Smithsonian Under Fire At FY ‘08 Budget Hearing
The Smithsonian Institution came under fire during this week’s markup of its fiscal year 2008 budget by the House Appropriations’ Subcommittee on Interior, Environment and Related Agencies.
The Smithsonian Institution’s budget would be frozen at the FY ‘07 level. The Smithsonian would receive $536 million for operating costs, some $35 million less than the administration’s request for fiscal year 2008.
The Smithsonian was the subject of severe criticism during the markup from House Appropriations Committee Chairman David Obey (D-WI). Chairman Obey stated that for two years in a row the Smithsonian had been an embarrassment because of the excesses of “the dearly-departed” Secretary Lawrence Small, who resigned earlier this year. Obey said that if he had his way, the Institution would have received no federal funding at all for this year, not just a freeze, until the Smithsonian Regents exercised some real oversight over the organization.
In addition, the Subcommittee approved an amendment offered by Representative Virgil Goode (R-VA) adding committee report language addressing concerns about sole source, non-competitive contracting done by Smithsonian Business Ventures (SBV).
SBV has been the subject of numerous investigations recently concerning business practices, governance issues, expenses, and salaries, as has the Smithsonian Institution generally. There have been Congressional inquiries, Government Accountability Office (GAO) studies, there is an ongoing Smithsonian Independent Commission review, and an Inspector General report concerning SBV is expected in June.
As previously reported, SBV chief executive office Gary M. Beer recently announced that he would not seek reappointment when his contract expires this fall, due mainly to the controversies over his past business dealings, most notably SBV’s television deal with Showtime.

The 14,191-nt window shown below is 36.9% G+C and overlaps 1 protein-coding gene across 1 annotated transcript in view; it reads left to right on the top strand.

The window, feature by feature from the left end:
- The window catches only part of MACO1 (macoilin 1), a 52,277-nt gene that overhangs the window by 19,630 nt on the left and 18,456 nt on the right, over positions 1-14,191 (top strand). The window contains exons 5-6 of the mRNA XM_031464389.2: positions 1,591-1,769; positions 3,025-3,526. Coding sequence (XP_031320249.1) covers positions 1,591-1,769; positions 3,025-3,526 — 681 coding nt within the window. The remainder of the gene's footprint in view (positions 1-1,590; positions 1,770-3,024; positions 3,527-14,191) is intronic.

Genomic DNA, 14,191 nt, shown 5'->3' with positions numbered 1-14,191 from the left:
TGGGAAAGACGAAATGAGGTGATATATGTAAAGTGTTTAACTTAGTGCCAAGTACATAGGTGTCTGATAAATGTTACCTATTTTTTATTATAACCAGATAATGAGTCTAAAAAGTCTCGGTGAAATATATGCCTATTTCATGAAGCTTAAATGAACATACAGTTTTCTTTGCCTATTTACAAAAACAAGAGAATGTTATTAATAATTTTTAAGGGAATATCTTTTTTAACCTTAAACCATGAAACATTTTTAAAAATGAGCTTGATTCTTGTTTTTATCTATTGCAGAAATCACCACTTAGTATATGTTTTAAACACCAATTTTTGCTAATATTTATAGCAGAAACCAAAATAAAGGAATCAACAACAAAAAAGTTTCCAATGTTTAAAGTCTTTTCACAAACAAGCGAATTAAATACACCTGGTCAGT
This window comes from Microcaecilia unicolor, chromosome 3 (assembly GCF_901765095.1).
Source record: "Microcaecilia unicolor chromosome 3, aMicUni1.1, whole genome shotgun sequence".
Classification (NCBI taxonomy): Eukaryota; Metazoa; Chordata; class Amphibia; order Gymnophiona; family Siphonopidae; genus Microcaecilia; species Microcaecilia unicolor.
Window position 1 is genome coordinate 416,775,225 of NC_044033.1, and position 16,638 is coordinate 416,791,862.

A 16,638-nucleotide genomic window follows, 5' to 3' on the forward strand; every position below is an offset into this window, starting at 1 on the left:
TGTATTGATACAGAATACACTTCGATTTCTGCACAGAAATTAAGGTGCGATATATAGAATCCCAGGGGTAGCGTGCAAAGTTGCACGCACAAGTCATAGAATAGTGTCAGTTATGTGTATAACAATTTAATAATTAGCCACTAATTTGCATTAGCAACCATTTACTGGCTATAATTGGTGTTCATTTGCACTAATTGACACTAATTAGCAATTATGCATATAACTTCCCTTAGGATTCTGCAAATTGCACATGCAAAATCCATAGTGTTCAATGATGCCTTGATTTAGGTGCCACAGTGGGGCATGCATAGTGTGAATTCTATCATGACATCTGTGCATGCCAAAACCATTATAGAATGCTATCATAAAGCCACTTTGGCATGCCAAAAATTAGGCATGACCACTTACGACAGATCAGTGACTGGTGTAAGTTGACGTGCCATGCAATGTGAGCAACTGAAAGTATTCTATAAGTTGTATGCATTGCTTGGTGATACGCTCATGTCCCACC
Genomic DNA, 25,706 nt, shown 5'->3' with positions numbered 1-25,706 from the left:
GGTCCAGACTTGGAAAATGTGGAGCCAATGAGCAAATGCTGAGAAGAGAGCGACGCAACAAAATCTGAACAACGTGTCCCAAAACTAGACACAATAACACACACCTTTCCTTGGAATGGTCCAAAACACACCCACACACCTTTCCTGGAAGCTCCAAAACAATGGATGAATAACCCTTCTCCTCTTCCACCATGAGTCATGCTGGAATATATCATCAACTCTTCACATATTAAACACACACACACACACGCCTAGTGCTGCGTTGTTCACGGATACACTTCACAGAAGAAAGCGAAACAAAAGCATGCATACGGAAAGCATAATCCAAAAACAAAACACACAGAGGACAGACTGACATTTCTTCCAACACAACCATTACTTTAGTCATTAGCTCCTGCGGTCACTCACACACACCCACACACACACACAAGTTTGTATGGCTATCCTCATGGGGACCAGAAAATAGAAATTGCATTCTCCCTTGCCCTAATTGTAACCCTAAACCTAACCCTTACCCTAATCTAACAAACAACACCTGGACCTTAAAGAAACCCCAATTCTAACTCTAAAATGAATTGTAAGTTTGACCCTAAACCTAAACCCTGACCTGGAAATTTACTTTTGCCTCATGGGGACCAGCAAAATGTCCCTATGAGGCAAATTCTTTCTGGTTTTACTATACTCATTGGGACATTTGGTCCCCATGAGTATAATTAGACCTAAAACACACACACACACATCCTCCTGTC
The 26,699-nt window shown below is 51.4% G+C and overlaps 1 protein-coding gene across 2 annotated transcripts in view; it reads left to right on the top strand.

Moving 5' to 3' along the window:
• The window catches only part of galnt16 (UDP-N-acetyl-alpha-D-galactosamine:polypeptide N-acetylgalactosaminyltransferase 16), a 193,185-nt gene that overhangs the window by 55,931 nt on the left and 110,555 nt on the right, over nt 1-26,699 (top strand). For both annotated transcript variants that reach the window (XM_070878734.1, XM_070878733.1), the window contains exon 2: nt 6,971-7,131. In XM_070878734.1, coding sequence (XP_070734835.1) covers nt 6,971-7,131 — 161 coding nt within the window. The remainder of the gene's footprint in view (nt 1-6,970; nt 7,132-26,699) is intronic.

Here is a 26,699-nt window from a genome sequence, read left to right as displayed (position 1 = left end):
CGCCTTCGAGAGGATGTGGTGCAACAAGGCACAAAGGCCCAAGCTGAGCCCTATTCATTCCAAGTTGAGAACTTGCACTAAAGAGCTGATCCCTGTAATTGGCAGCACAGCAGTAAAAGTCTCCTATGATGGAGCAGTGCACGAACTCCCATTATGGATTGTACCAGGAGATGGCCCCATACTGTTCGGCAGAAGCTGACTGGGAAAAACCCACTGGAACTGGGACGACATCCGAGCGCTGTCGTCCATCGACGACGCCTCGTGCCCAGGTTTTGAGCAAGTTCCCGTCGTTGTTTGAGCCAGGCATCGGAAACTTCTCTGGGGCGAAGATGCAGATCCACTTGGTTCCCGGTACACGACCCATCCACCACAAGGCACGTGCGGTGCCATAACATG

With respect to its student travel program, SBV recently entered into an exclusive contract with a Swedish travel company that was not competitively bid despite the fact that there are numerous student travel companies based in the U.S.
The committee language, as adopted states, “The Committee is concerned that the increasing use of exclusive licensing agreements and the awarding of contracts through non-competitive processes conflicts with the Smithsonian Institution’s public trust obligations and its mission to increase and diffuse knowledge. The recent awarding of a contract with respect to the Smithsonian Institution’s student travel program is an example of an agreement which causes the Committee concern. The Committee expects the Smithsonian Institution to address the issues of sole-sourcing and competitive bidding processes with respect to its business ventures, particularly when it grants licenses or contracts to companies to operate under the Smithsonian logo through non-competitive processes. Within 60 days of enactment of this legislation, the Smithsonian Institution is directed to submit a report to the Committee describing under what circumstances it considers it appropriate to license the use of its logo to businesses and nonprofit organizations, and under what circumstances, it considers it appropriate for such licenses to be exclusive. The report should also include a detailed analysis of the Smithsonian Institution’s due diligence practices with respect to potential business activities, risk analysis with respect to such arrangements, and monitoring of business activities to ensure compliance with its contractual obligations and consistency with its mission.”
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